Examples of Qualified Applications

You may already have an application that has been previously approved. This is a list of examples of approved Qualified Applications:

If you already have one of these applications, then just contact your IBM representative to see what your System z New Application License Charge (zNALC) charges for z/OS will be for that application. In the future additional applications, such as those above, may also be approved.

SAP is a trademark or registered trademark of SAP AG in Germany and in other countries.
Oracle, PeopleSoft, and Siebel are trademarks or registered trademarks of Oracle Corporation in the United States and in other countries.
BASE24-eps is a trademark or registered trademark of ACI Worldwide in the United States and in other countries.

How to Qualify Applications

If your application is not on the above list (for example a Java language business application running under WebSphere Application Server for z/OS), then you will need to provide some information in order to get it qualified.

Please describe your application and submit it to IBM for review via your IBM sales representative or Business Partner. Specifically, in an email or on company letterhead please provide the following information:

  1. Name of the application/workload and a short description of its business purpose
  2. a) If the business application is commercially available from a vendor, please supply: - OR -
    b) If the business application is developed in-house, please supply:
  3. In all cases, confirm that the application (or the database server in support of the application) is running in a z/OS LPAR that contains only programs related to the proposed new workload.

Your IBM sales representative or Business Partner will contact you with the status of your application qualification and provide information about your z/OS pricing.

zNALC and Traditional Workloads on the Same Machine

When z/OS is licensed for both zNALC and Traditional (non-zNALC) LPARs on the same machine, then under most circumstances IBM will not bill for more MSUs than the reported z/OS Peak (the highest simultaneous rolling 4 hour average of all z/OS LPARs). Here are the mechanics:

When Traditional MSUs + zNALC MSUs Equal the z/OS Peak MSUs:

When Traditional MSUs + zNALC MSUs Exceed the z/OS Peak MSUs:

When Traditional MSUs + zNALC MSUs Exceed the Full Capacity MSUs of the Machine:

In a qualified parallel sysplex environment the 3 MSU minimum must be met across the aggregated sysplex. For example: 1 MSU on box1, 1 MSU on box2, and 1 MSU on box3; or perhaps 2 MSUs on box1, 1 MSU on box2, and 0 MSUs on box3, etc.

New Application License Charges (NALC)

Prior to the announcement of zNALC there was another price metric called New Application License Charges (NALC). In the zNALC announcement IBM released a Statement of General Direction stating: IBM intends to replace both the z/OS.e operating system and the NALC pricing metric with the zNALC pricing metric, which is available on both IBM z/Architecture high-end and midrange systems.The NALC price metric was formally withdrawn from marketing effective 31 March 2008.

The z/OS V2 announcement explains that z/OS V2 will only be offered with NALC pricing for customers using NALC for z/OS V1 who are using PSLC for their middleware programs. z/OS V2 customers using AWLC, WLC, AEWLC, or EWLC pricing for their middleware programs must migrate from NALC to zNALC pricing. All z/OS V1 customers using NALC pricing are encouraged to migrate to zNALC pricing to obtain the zNALC advantages such as sub-capacity pricing for z/OS with zNALC supported by the SCRT reports, lower prices above 45 MSUs, and aggregated pricing across qualified Parallel Sysplexes.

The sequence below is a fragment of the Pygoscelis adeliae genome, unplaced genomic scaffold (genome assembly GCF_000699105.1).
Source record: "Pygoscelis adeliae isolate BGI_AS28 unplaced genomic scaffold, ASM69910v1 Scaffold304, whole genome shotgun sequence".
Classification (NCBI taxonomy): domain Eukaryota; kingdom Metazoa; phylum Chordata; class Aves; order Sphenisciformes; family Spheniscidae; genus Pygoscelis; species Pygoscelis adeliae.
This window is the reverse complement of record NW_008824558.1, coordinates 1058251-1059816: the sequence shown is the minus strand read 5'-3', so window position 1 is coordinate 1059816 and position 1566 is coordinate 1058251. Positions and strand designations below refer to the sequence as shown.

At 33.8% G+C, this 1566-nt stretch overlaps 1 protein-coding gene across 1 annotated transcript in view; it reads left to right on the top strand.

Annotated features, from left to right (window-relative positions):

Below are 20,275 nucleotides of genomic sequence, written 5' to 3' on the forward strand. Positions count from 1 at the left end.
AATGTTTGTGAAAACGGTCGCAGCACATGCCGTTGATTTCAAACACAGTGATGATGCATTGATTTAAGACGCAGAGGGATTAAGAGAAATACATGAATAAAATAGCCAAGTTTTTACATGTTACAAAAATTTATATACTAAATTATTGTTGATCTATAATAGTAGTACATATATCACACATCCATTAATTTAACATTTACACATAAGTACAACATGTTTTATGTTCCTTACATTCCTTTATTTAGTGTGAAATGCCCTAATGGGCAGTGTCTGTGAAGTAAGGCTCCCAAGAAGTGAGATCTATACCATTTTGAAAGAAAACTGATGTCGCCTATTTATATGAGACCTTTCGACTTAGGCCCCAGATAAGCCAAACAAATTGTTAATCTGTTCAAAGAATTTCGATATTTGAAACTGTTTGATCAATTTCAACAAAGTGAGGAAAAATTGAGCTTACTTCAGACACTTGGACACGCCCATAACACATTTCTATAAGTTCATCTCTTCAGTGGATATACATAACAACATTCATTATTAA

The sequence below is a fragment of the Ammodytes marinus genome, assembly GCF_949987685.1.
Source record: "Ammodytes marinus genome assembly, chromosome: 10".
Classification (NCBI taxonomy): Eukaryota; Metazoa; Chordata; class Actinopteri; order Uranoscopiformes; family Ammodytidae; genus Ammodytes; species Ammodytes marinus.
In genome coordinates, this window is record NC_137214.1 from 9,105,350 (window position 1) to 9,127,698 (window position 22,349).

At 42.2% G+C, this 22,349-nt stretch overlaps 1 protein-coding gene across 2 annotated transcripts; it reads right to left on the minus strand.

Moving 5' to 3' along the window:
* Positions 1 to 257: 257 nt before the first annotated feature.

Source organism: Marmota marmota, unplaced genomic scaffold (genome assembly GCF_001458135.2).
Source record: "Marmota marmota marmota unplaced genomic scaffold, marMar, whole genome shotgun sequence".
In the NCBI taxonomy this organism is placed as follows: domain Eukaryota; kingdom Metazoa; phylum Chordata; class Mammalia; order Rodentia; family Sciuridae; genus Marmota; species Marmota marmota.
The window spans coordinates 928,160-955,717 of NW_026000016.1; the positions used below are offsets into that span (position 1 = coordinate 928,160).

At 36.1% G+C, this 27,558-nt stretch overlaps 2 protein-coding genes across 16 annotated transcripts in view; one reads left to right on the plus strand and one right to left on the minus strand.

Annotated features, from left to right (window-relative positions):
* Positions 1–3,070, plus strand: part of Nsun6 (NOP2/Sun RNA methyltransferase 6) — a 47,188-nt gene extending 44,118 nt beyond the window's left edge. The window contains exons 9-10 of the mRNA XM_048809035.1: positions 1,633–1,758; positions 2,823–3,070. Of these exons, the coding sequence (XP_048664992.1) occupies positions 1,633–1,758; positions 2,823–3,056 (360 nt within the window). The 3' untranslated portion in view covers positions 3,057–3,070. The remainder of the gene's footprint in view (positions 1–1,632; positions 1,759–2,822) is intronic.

NALC remains available to z/OS V1 customers who acquired NALC prior to its withdrawal. NALC customers must dedicate an entire mainframe server to a qualifying e-business workload, such as WebSphere Application Server for z/OS or a qualifying enterprise application workload such as SAP or PeopleSoft. For a product with the NALC pricing metric, there is a single low price per MSU per product and software charges are based upon the capacity of the machine where the product executes. NALC is available to PSLC and WLC customers of z/OS V1. NALC provides lower price points for certain features of z/OS, OS/390 and Domino Version 5.

NALC is available on a dedicated e-business mainframe that participates in a Parallel Sysplex environment. While NALC-priced products are not eligible for aggregation, other non-NALC middleware on the NALC machine may aggregate with middleware across the Parallel Sysplex environment, if all terms are met. In the case that a machine is dedicated to e-business, and also Sub-Capacity Workload License Charges, then the billable z/OS V1 MSUs and/or Domino NALC MSUs will be based on the values that appear in the monthly Sub-Capacity Reports. This is the only time when IBM terms permit NALC MSUs to be less than full-machine-capacity.

For a list of NALC qualifying applications, please visit the NALC section of the IBM System z Software Contracts website.

With the introduction of zNALC pricing it is suggested that customers interested in running new workloads on the System z platform no longer rely on NALC or z/OS.e but rather upon zNALC to obtain reduced price points for environments with new workload applications. 

zNALC News

On 10 July 2007 IBM made Sub-Capacity Reporting Tool (SCRT) Version 14 Release 1.0 available for download. In order to take advantage of the new SCRT V14.1.0 support for System z New Application License Charges (zNALC) in an LPAR which does not use the ZNALxxxx naming convention customers must also have the BCP APAR OA20314 applied to their z/OS system prior to collecting SMF data. This APAR allows customers to use a "LICENSE=ZNALC" IPL parameter in place of the zNALC LPAR naming convention originally announced on 9 January.

On 9 January 2007, IBM announced System z New Application License Charges, a reduced price for the z/OS operating system on LPARs where customers are running a qualified 'new workload' application.